Ingredients: ancho chile, de arbol chile, pasilla chile, garlic, smoked sweet paprika, guajillo chile, red bell pepper, onion, serrano chile, coriander, chipotle chile, coffee, cumin, cacao, cinnamon, clove, allspice
Have you ever wanted to compete at one of the hundreds of sanctioned chili competitions across the country, or maybe just win a local chili cook off? In order to even place at a sanctioned event you need to have a pretty good idea as to what the judges are looking for. If you are aiming for some local chili cook off fame instead, these events tend to be much less strict. Here is some insider information to help you improve your chances of a high placement no matter which venue you are competing in.
Several of our customers have won national chili championships, and in talking to them we have been able to gain some great insight. Here are some of the things they say inexperienced chili contestants miss the boat on, as well as what these champions have learned along the way. Now of course they would never divulge all of their secrets, but they were more than willing to share their overall philosophies.
You have to understand that Competition Chili has some stringent rules, most importantly you stand no chance if you use beans, chickpeas, macaroni, rice or spaghetti as a “filler” (a local chili cook off will not be near as strict here). Competition chili will be judged on flavor (tasty and no single spice should dominate), consistency (the “gravy liquid” should be thick, even and not runny) and color (should be a deep reddish color).
While in general Americans have become much more enamored about “spicy hot” and “burn your face off heat” in the last 10 years, at a sanctioned event the judges are looking for nuanced flavor. The heat should be used to add a subtle flavor layer and should not be playing a leading role. The best chili seasonings are more of an ensemble cast that blend perfectly together.
The day of the competition is not when you should be experimenting or overly tweak your chili recipes. On this day, our champions say, you should be using a chili recipe that has been perfected over time and you have each ingredient and step planned perfectly.
Keep your vegetable cuts small. Larger chunks of garlic, onion and tomato that are floating will detract from the chili gravy’s appearance. Think mincing your vegetables instead.
Often newbies will go for an exotic or expensive cut of meat to try and “impress” the judges. Stick to the classics – beef or small amounts of pork – these have been used for decades and there is no sense in reinventing the wheel. Experienced cooks are more likely to go with a cut of meat that is flavorful and not too tender. Think more along the lines of lean tri-tip beef cut into cubes.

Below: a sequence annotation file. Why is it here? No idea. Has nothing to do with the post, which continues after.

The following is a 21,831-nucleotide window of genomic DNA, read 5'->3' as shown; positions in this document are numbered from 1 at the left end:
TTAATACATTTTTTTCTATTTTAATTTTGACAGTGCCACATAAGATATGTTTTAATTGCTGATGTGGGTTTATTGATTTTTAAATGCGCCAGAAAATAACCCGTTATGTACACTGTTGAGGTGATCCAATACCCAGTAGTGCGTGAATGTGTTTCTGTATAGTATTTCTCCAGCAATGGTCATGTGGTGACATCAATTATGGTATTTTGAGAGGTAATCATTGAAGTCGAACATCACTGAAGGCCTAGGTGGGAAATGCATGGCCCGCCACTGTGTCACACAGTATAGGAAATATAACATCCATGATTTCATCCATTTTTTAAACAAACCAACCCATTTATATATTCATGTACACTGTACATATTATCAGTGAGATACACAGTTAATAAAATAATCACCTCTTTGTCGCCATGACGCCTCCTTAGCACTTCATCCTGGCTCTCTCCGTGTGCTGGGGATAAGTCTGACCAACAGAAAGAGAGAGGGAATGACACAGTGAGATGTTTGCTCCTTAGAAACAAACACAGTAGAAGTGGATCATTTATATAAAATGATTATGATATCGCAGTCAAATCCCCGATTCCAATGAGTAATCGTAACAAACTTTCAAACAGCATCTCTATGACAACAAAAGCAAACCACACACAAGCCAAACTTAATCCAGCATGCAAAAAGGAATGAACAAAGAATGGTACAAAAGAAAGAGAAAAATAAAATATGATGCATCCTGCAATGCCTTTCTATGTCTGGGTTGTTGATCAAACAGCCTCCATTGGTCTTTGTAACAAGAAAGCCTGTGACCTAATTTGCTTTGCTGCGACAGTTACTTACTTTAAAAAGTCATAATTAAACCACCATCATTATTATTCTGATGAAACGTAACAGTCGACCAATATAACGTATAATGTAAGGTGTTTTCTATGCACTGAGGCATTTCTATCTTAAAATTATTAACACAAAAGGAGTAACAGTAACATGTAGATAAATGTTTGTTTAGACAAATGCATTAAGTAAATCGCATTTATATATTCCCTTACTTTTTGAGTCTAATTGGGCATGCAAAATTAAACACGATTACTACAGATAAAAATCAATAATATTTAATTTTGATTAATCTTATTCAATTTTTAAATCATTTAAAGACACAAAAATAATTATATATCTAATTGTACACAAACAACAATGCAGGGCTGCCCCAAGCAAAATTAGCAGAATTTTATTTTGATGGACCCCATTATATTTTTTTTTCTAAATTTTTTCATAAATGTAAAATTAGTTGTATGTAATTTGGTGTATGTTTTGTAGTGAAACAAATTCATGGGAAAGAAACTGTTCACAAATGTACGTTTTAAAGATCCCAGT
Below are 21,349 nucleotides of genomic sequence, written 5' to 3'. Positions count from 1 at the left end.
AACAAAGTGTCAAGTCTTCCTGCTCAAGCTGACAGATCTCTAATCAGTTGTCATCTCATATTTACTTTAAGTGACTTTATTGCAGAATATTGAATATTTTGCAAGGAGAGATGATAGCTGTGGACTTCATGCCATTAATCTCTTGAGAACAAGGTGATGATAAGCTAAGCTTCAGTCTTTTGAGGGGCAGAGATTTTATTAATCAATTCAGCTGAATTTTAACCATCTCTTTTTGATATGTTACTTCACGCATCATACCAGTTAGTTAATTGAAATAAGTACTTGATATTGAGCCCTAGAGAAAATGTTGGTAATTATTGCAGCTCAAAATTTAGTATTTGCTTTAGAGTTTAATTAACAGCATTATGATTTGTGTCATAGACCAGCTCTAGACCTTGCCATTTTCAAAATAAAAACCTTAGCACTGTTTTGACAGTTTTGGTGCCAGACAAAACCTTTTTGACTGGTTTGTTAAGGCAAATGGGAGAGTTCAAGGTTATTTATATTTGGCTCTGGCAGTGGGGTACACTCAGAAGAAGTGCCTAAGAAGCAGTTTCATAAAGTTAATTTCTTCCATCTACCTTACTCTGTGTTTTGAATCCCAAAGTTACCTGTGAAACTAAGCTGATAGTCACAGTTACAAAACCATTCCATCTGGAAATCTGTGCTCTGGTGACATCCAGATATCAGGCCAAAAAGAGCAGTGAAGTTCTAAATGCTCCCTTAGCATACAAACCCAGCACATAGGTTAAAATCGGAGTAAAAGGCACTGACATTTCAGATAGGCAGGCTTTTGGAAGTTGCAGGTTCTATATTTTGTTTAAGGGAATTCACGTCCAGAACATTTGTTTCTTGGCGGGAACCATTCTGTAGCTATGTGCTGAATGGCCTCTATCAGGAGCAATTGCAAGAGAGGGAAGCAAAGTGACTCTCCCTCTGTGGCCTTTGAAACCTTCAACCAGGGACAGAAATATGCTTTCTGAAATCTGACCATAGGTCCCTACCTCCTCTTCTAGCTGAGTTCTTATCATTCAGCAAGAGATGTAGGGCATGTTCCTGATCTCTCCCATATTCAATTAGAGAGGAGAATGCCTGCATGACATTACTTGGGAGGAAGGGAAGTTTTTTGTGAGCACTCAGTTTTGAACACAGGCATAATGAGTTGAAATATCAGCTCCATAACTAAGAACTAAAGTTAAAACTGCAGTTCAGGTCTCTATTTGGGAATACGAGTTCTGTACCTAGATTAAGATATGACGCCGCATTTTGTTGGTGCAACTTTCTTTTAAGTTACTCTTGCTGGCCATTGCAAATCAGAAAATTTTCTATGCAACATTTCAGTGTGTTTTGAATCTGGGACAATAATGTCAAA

Stay away from excessive boiling and over-stirring. Too much of these and you’ll break down the chili meat and be left with a thick, soft mass where the chunks of meat are unrecognizable.
The greatest piece of advice our experts gave was that to deliver consistent chili winners, they have relied on relatively simple recipes and strived for the shortest amount of cooking time needed.
This is where the rubber hits the road. As mentioned earlier, you want to keep it simple, cook no longer than absolutely necessary and know exactly when to add your seasoning.
The basics of timing are pretty straightforward. Start with browning the meat in oil. Once your meat has browned (but not cooked all the way through) add your broth (some prefer beef broth, some chicken and still others use both) and bring to a boil for about ½ hour. At this point add your first round of chili seasoning.
Turn the heat down and let simmer for about 45 minutes, until the meat is tender.
Now it is time to add your tomato sauce and 2nd batch of seasoning and let simmer for another 45 minutes to an hour. Stir only occasionally.
That is it. About two hours total – simple but not necessarily easy.
In this country, the terms “chili” and “chile” are often used interchangeably, but they are certainly not the same thing. Chili powder (chili with an "i") is a blend of ground chile peppers that is mixed with other spices and herbs that may include cumin, oregano, garlic, onion and salt. The chile peppers used in a chili powder are often cayenne chiles or another species of Capsicum annuum such as ancho, jalapeño, New Mexico and pasilla. As a result of the various heat levels of the different chiles that may be used, the spiciness and heat of any given chili powder will vary greatly from supplier to supplier.
If you see a Chile powder (chile with an "e") for sale this will be referring to a pure ground chile pod with no additional ingredients. To be sure which is which you should check the ingredient label.
In most other countries, chile powder is just ground red chiles, usually just one cultivar (often cayenne), but may contain several chiles. These tend to be much hotter than American chili powders.
We generally recommend about ¾ cup of Championship Chili Seasoning per 2-1/2 to 3 lbs of meat. Use ½ this amount (about ¼ cup + 2 tablespoons) after the meat is browned and the rest should be added just prior to the final simmer.
This is a very flavorful chili powder that is at first earthy, with a mild, warm heat and spicy sweet undertones.
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